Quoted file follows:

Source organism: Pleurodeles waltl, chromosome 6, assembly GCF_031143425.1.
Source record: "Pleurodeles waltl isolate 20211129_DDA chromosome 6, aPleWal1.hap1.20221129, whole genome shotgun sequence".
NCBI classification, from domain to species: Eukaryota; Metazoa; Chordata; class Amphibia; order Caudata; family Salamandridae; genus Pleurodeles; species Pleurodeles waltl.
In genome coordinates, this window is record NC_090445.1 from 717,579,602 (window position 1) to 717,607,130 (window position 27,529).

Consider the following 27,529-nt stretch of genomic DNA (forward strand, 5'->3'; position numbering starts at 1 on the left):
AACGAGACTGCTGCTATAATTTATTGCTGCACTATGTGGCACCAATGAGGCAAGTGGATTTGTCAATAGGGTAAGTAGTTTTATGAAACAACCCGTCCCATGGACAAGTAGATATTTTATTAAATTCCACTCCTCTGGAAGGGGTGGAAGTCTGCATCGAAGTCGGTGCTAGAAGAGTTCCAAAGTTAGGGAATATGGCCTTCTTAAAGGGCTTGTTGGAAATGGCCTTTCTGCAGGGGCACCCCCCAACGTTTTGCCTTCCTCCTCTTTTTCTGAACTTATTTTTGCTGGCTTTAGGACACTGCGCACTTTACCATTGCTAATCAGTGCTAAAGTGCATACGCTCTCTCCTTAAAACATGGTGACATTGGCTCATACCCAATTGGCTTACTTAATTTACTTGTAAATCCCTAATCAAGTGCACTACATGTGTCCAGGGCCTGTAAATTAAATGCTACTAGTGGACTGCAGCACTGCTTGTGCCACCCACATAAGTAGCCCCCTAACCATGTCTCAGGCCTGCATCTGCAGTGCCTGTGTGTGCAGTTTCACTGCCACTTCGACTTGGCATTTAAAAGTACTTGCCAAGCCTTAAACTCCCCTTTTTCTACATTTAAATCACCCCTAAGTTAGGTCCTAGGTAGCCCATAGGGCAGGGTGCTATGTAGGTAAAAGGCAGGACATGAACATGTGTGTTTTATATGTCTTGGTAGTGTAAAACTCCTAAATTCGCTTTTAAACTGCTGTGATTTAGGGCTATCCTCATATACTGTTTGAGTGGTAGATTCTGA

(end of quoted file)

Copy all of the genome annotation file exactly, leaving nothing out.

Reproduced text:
Source organism: Pleurodeles waltl, chromosome 6, assembly GCF_031143425.1.
Source record: "Pleurodeles waltl isolate 20211129_DDA chromosome 6, aPleWal1.hap1.20221129, whole genome shotgun sequence".
NCBI classification, from domain to species: Eukaryota; Metazoa; Chordata; class Amphibia; order Caudata; family Salamandridae; genus Pleurodeles; species Pleurodeles waltl.
In genome coordinates, this window is record NC_090445.1 from 717,579,602 (window position 1) to 717,607,130 (window position 27,529).

Consider the following 27,529-nt stretch of genomic DNA (forward strand, 5'->3'; position numbering starts at 1 on the left):
AACGAGACTGCTGCTATAATTTATTGCTGCACTATGTGGCACCAATGAGGCAAGTGGATTTGTCAATAGGGTAAGTAGTTTTATGAAACAACCCGTCCCATGGACAAGTAGATATTTTATTAAATTCCACTCCTCTGGAAGGGGTGGAAGTCTGCATCGAAGTCGGTGCTAGAAGAGTTCCAAAGTTAGGGAATATGGCCTTCTTAAAGGGCTTGTTGGAAATGGCCTTTCTGCAGGGGCACCCCCCAACGTTTTGCCTTCCTCCTCTTTTTCTGAACTTATTTTTGCTGGCTTTAGGACACTGCGCACTTTACCATTGCTAATCAGTGCTAAAGTGCATACGCTCTCTCCTTAAAACATGGTGACATTGGCTCATACCCAATTGGCTTACTTAATTTACTTGTAAATCCCTAATCAAGTGCACTACATGTGTCCAGGGCCTGTAAATTAAATGCTACTAGTGGACTGCAGCACTGCTTGTGCCACCCACATAAGTAGCCCCCTAACCATGTCTCAGGCCTGCATCTGCAGTGCCTGTGTGTGCAGTTTCACTGCCACTTCGACTTGGCATTTAAAAGTACTTGCCAAGCCTTAAACTCCCCTTTTTCTACATTTAAATCACCCCTAAGTTAGGTCCTAGGTAGCCCATAGGGCAGGGTGCTATGTAGGTAAAAGGCAGGACATGAACATGTGTGTTTTATATGTCTTGGTAGTGTAAAACTCCTAAATTCGCTTTTAAACTGCTGTGATTTAGGGCTATCCTCATATACTGTTTGAGTGGTAGATTCTGA